Characterization of Damage Accumulation in a Carbon Fiber-Reinforced Silicon Carbide Ceramic Matrix Composite (C/SiC) Subjected to Mechanical Loadings at Intermediate Temperature

    Published: Jan 2000

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    Creep-rupture and fatigue tests were conducted to identify the failure modes and degradation mechanisms of a [0/90] carbon fiber reinforced silicon carbide (C/SiC) composite at 550 and 650°C. When compared on a maximum stress versus time to failure basis at a given temperature, fatigue testing yielded longer lives than creep-rupture testing. Tests conducted at 550°C had longer lives than 650°C tests. The rate of modulus degradation was similar for both temperatures and loading modes. Examination of tested specimens revealed that oxidation of the carbon fibers was the dominant damage mechanism for C/SiC at these temperatures and test conditions. The oxidation damage occurred globally within the surface of the specimen gage section, and locally in the interior of the composite, around pre-existing matrix cracks and pores. The results of this study indicate that, under the test conditions employed here, specimen life is governed by a combination of time at temperature and time-averaged stress and is not cycle dependent.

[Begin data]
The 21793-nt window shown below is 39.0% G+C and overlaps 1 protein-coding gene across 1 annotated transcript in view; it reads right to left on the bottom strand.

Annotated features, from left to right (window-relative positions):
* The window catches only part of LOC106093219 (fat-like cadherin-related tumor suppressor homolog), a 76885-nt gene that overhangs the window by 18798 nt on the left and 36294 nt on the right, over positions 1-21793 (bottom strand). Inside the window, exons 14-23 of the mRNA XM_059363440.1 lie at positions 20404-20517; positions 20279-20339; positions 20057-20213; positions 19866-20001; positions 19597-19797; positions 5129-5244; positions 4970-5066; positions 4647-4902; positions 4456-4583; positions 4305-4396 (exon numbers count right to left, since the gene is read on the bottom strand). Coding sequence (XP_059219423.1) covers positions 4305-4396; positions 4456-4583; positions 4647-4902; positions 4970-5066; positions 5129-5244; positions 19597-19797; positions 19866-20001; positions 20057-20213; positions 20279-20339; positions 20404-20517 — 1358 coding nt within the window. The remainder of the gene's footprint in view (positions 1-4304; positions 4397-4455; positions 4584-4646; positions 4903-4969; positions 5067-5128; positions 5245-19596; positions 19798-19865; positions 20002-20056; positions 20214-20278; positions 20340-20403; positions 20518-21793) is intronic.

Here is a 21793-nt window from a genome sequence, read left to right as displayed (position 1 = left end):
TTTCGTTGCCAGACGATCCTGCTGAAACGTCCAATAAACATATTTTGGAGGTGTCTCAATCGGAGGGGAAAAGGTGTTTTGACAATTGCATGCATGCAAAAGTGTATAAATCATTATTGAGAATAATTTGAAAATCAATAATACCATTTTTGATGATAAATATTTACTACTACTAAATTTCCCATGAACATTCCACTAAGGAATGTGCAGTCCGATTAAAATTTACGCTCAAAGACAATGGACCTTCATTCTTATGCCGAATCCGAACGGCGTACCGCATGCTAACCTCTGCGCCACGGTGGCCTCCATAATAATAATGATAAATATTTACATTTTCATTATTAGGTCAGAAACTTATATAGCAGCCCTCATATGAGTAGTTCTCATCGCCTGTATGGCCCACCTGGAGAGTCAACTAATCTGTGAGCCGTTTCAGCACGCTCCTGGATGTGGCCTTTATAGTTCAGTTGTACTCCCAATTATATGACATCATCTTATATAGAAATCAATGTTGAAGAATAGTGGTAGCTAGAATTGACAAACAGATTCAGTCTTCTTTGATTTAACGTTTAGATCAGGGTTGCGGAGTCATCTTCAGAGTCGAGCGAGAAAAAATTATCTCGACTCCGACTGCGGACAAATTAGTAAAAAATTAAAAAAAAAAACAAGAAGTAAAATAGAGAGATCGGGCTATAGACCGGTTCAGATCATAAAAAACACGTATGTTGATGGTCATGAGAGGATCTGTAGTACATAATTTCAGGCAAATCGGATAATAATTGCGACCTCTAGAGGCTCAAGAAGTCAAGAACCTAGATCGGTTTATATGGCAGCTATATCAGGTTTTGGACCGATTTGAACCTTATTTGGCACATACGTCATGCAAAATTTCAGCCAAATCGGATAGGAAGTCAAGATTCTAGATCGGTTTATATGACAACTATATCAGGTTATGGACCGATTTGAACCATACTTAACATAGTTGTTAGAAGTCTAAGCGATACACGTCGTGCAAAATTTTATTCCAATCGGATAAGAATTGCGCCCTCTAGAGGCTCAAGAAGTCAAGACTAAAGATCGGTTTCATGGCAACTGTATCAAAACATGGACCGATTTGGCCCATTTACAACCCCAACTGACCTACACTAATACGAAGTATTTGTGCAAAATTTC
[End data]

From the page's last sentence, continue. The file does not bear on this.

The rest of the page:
C/SiC composites, fatigue testing, creep-rupture testing, oxidation, continuous fiber ceramic composite

    Author Information:

    Verrilli, M
    Materials research engineers, NASA Glenn Research Center, Cleveland, OH

    Kantzos, P
    Research associate, Ohio Aerospace Institute, Cleveland, OH

    Telesman, J
    Materials research engineers, NASA Glenn Research Center, Cleveland, OH

    Committee/Subcommittee: D30.04

    DOI: 10.1520/STP15018S

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